Recent studies have shown that allodynia is sensitive to spinal N-methyl-D-aspartate antagonism. [5,6,18,19]This is consistent with the role of excitatory amino acids in sensory neurotransmission [3,20,21]and central sensitization mechanisms. [22-25]Prostaglandins derived from the arachidonic acid cascade are implicated in the production of inflammatory pain, and in sensitizing nociceptors to the actions of other algogenic mediators. They also have a well established role in augmenting pain sensitivity at the level of the spinal cord, [26,27]and recent work has identified a potential role of spinal prostanoids in the development of spinal N-methyl-D-asparte-induced hyperalgesia. [28,29]However, their involvement in strychnine-induced allodynia has yet to be determined.

To examine the role of prostaglandins in this model, the neurochemical activity of locus coeruleus neurons was assessed using DNPV before and after treatment with intrathecal nonsteroidal antiinflammatory drugs (NSAIDs). The current study evaluated the effects of intrathecal ketorolac, S(+)-ibuprofen, and R(-)-ibuprofen on strychnine-dependent tactile-evoked responses in anesthetized rats.

Materials and Methods

Anesthesia and Monitoring

All surgical procedures and experiments were performed in compliance of the rules set forth by the Animal Care Committee of Queen's University. Animals were housed in group cages on a 12-h light-dark cycle with a room temperature of 22 [degree sign]C. Food and water were provided ad libitum.

Adult male Sprague-Dawley rats weighing 300 to 400 g (Charles River; St-Constant, Quebec, Canada) were anesthetized using halothane and oxygen and were intubated for artificial respiration (Harvard Apparatus [Montreal, Quebec, Canada] rodent respirator, set at f = 50 strokes/min; induction with 4% halothane and a maintenance dose of 1% to 1.25% halothane). Rectal temperature was maintained at 37 +/− 0.5 [degree sign]C by placing the rats on a warming blanket connected to a temperature controller (Yellow Springs Instruments, Yellow Springs, OH). To administer drugs intravenously, a polyethylene catheter (PE-50) was placed in the jugular vein and, in all experiments, saline (0.9% NaCl) was infused through the catheter (5 ml [middle dot] kg-1[middle dot] h-1) using a Harvard minipump for the rest of the experiment. Blood pressure and heart rate were monitored using a Grass model 7 physiograph (Quincy, MA) via a polyethylene catheter (PE-50) placed in the carotid artery and coupled to a Statham blood pressure transducer. Carotid cannulation was used, which kept hair deflected away from the surgical field. To produce muscle relaxation, 400 [micro sign]g/kg vecuronium was administered intravenously to the animals after an adequate level of anesthesia to nociceptive stimulation was ensured. After the animals were stabilized, halothane anesthesia was maintained at 1% to 1.25% and in vivo voltammetric experiments were done.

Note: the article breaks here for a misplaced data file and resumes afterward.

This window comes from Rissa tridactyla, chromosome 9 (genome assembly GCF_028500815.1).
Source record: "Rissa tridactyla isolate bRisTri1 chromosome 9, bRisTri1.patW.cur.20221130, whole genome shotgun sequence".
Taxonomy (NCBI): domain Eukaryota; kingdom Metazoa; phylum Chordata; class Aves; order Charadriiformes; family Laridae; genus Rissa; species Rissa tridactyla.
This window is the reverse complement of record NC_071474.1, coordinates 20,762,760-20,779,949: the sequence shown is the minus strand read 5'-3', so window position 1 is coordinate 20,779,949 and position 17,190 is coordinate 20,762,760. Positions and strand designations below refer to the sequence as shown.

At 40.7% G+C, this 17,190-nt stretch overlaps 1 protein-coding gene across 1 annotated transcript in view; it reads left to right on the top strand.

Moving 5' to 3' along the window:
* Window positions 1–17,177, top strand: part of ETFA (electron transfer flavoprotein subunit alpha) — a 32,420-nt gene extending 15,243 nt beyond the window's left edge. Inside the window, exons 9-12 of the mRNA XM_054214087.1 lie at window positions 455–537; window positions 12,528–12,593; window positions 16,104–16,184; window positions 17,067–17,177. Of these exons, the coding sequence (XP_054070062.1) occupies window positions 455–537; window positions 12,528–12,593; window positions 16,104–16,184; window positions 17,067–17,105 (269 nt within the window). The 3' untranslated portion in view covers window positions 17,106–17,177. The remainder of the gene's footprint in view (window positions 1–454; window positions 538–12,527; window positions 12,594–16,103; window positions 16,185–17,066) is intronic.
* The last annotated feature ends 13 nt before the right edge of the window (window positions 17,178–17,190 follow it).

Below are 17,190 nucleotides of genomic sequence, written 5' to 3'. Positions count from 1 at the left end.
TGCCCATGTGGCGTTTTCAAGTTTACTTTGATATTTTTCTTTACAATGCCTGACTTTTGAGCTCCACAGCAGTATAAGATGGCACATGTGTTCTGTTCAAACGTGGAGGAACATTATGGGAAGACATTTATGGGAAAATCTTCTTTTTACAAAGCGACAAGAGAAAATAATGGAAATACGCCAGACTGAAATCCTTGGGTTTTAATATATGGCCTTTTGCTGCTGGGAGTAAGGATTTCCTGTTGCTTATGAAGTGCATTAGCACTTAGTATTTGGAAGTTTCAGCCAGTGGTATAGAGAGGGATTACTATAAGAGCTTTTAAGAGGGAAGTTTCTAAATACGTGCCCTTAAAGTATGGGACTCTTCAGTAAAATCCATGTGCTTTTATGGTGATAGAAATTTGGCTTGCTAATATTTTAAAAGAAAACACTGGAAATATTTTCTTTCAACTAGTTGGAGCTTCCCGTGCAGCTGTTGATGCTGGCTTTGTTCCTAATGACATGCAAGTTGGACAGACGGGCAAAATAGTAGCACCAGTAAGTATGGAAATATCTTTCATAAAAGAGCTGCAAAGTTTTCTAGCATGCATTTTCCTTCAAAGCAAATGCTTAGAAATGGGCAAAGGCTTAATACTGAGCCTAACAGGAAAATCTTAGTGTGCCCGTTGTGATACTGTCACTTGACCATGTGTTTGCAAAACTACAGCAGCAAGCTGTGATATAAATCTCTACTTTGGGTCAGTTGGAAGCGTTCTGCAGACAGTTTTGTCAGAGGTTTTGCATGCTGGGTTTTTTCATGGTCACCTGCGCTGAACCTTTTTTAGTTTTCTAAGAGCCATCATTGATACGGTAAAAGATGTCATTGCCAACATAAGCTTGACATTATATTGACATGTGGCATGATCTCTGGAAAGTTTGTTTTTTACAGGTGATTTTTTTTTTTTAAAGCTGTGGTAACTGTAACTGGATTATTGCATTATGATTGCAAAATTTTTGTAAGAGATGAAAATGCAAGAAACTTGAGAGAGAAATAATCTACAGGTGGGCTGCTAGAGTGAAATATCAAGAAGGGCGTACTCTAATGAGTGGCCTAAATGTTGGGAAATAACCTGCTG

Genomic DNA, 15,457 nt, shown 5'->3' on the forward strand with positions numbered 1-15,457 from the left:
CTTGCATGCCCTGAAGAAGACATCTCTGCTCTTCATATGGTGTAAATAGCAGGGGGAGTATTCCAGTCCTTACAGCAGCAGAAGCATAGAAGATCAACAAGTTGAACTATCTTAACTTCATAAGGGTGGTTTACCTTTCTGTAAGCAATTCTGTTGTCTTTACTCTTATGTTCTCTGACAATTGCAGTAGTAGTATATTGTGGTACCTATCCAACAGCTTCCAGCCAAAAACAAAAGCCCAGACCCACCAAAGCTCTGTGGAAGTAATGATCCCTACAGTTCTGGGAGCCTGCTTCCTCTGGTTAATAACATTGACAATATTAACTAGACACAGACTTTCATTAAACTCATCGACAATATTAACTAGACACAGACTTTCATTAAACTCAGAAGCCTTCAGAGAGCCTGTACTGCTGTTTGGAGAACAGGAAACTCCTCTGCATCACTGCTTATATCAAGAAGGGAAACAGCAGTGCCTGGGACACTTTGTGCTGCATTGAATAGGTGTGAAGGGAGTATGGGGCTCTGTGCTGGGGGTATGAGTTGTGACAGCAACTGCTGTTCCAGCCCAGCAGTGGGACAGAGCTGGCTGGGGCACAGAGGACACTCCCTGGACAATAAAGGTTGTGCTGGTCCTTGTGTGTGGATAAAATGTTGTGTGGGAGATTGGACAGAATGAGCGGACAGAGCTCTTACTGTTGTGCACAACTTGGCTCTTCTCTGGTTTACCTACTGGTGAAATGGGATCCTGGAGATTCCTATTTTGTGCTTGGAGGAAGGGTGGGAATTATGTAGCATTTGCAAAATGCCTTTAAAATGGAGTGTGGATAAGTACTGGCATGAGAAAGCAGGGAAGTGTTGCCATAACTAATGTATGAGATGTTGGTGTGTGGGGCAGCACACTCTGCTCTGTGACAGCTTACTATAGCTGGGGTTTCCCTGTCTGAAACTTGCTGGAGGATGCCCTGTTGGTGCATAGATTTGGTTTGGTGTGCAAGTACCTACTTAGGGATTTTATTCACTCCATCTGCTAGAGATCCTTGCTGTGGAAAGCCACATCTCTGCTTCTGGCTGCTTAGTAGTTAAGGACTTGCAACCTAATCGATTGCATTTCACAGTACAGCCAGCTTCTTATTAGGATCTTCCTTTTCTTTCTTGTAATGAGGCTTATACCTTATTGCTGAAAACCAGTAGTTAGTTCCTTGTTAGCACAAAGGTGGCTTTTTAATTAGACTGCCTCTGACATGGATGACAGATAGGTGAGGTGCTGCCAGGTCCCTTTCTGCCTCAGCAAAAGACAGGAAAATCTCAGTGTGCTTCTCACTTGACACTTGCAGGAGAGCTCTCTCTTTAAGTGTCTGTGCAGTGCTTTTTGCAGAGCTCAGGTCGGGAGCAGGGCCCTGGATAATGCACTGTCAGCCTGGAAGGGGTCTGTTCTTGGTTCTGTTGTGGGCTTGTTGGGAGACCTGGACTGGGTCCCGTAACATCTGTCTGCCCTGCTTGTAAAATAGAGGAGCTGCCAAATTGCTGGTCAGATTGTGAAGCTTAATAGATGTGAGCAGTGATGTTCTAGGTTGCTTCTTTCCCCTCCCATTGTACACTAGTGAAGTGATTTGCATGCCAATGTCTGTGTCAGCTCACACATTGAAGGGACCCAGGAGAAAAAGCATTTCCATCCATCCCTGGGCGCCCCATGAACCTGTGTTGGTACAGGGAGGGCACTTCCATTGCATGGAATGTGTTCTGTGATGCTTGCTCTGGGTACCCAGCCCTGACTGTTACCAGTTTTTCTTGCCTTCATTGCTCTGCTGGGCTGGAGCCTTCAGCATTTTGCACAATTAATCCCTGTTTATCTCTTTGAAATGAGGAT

In Vivo Voltammetry, Electrode Preparation, and In Vitro Testing

The metabolic activity of catecholaminergic neurons can be monitored in vivo by using the electrochemical technique of DNPV in combination with treated carbon fiber electrodes (for a review, see Buda et al. [14]). Voltammetry is based on the susceptibility of molecules to oxidation at specific voltage potentials where the application of a brief double potential pulse and the differential display of sampled current responses provide a peak-shaped current-potential response (voltammetric signal). The voltammetric signal (CA [middle dot] OC) recorded from the locus coeruleus corresponds to the faradaic current arising from the oxidation of the deaminated metabolite of dopamine, 3,4-dihydroxyphenylacetic acid (DOPAC). Manufactured carbon fiber electrodes were treated electrically in vitro [30,31]and tested in a standard phosphate-buffered saline (pH = 7.4) solution containing ascorbic acid (200 [micro sign]M; Sigma Chemical Co., St. Louis, MO) and DOPAC (20 [micro sign]M; Sigma Chemical Co.). The CA [middle dot] OC was identified as a voltammetric peak occurring at +55 mV in vitro and in vivo. Electrically treated carbon fiber (8 to 10 [micro sign]m diameter x 500 [micro sign]m length) microelectrodes were stereotaxically implanted in the locus coeruleus. [13,18] 

Implantation of Intrathecal Catheters and Electrodes